The second edition of Mildred Blaxter's successful and highlyrespected book offers a comprehensive and engaging introduction tothe key debates surrounding the concept of health today. Itdiscusses how health is defined, constructed, experienced and actedout in contemporary developed societies, drawing on a range ofempirical data from the USA, Britain, France, and many othercountries. The new edition has been thoroughly revised and updated, withnew material added on health and identity, the "new genetics", thesociology of the body, and the formation of health capitalthroughout the life course. The topic is the concept of health,rather than the more usual emphasis on illness and health-caresystems. Special emphasis is given to the lay perspective to showhow people themselves think about and experience health. Blaxterguides students through all the relevant conceptual models of therelationship of health to the structure of society, from inequalityin health to the ideas of the risk society, the‘socio-biological translation’ and the contribution ofhealth to social capital. The book concludes with a comprehensivelyrevised and thought-provoking discussion of the impact of newtechnology, the boundaries between life and death, moderncommodification of health, technological transformations of thebody and theories of evolutionary biology. Health is an invaluable textbook for students of medicineand other health professions as well as those studying sociology,health sciences and health promotion.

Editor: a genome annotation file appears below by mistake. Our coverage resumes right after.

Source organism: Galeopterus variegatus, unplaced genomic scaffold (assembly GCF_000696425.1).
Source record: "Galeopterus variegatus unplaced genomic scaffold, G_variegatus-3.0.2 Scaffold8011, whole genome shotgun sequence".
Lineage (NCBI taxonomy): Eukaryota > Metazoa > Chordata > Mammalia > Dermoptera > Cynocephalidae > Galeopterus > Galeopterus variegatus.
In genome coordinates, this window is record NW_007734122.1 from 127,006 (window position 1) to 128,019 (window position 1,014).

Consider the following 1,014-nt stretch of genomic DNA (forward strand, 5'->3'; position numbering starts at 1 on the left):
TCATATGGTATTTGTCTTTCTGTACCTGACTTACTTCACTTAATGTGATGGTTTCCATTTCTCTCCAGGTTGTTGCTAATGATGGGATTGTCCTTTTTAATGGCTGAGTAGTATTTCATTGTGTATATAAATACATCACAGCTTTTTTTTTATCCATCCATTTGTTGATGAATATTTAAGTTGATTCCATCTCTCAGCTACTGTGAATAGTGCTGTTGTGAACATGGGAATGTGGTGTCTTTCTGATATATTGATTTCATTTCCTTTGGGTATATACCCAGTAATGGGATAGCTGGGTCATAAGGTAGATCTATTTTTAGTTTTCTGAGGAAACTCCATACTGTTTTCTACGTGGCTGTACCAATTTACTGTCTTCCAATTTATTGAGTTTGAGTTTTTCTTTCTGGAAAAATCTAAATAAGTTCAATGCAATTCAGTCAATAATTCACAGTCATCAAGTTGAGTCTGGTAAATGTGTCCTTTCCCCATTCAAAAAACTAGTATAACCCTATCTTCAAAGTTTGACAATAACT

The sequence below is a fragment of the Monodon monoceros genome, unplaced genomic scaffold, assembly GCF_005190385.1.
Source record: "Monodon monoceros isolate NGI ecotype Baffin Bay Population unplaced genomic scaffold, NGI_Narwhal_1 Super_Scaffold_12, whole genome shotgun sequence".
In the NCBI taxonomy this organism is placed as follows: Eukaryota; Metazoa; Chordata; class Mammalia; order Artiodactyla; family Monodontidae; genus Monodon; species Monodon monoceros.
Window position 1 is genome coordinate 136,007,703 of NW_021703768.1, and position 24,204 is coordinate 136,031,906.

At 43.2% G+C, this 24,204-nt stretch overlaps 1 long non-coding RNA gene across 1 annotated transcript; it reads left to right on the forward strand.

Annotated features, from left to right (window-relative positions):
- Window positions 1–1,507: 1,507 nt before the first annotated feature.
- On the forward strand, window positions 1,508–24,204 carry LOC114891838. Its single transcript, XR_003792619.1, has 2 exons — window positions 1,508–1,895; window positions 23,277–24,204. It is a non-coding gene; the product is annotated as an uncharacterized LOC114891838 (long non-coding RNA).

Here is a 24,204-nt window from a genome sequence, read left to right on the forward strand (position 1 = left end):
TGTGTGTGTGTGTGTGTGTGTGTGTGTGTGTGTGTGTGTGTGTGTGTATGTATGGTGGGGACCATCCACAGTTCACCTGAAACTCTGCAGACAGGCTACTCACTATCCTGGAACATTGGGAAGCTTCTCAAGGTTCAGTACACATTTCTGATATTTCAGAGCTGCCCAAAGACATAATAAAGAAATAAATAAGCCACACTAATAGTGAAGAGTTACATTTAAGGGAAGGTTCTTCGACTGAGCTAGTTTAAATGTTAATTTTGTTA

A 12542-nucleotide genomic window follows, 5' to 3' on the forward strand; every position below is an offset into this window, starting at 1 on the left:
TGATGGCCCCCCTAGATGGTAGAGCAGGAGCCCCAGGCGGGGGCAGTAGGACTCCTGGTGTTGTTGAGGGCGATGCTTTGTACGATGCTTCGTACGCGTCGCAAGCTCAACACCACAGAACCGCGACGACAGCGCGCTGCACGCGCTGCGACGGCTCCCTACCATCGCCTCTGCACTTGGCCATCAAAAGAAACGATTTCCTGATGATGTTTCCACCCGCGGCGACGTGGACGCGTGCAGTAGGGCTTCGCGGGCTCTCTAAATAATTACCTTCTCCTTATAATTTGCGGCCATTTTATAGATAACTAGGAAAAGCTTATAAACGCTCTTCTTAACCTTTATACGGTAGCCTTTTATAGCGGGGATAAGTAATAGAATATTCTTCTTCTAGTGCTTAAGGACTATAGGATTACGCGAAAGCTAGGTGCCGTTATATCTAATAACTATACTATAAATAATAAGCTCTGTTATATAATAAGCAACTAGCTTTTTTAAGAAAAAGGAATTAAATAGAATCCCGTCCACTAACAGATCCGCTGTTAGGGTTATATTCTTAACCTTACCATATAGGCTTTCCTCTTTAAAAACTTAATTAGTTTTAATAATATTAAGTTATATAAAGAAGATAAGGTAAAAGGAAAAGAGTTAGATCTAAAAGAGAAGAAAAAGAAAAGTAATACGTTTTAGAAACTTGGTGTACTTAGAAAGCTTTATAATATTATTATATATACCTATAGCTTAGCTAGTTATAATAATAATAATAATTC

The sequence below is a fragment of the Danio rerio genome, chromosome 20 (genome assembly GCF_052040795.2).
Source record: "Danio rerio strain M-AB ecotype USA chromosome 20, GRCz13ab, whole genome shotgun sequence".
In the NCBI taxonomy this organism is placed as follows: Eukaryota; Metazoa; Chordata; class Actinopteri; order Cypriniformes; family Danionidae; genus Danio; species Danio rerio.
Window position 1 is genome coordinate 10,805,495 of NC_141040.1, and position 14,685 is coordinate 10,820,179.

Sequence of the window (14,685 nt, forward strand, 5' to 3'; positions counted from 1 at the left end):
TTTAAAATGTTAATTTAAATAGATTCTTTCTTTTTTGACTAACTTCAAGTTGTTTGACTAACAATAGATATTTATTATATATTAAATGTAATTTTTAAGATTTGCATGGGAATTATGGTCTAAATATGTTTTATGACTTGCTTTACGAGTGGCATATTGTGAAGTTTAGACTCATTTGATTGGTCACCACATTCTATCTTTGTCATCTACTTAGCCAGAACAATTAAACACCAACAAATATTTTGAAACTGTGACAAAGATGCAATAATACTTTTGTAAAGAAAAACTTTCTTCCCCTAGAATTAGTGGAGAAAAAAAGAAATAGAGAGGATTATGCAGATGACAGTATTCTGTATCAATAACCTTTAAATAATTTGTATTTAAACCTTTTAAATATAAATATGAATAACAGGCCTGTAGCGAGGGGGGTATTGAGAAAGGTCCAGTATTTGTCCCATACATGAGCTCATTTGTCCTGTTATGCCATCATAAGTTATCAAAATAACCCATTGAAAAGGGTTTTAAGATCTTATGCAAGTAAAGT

A Culture of Fact

England, 1550-1720

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Author: Barbara J. Shapiro

Publisher: Cornell University Press

ISBN: 9780801488498

Category: History

Page: 296

View: 9363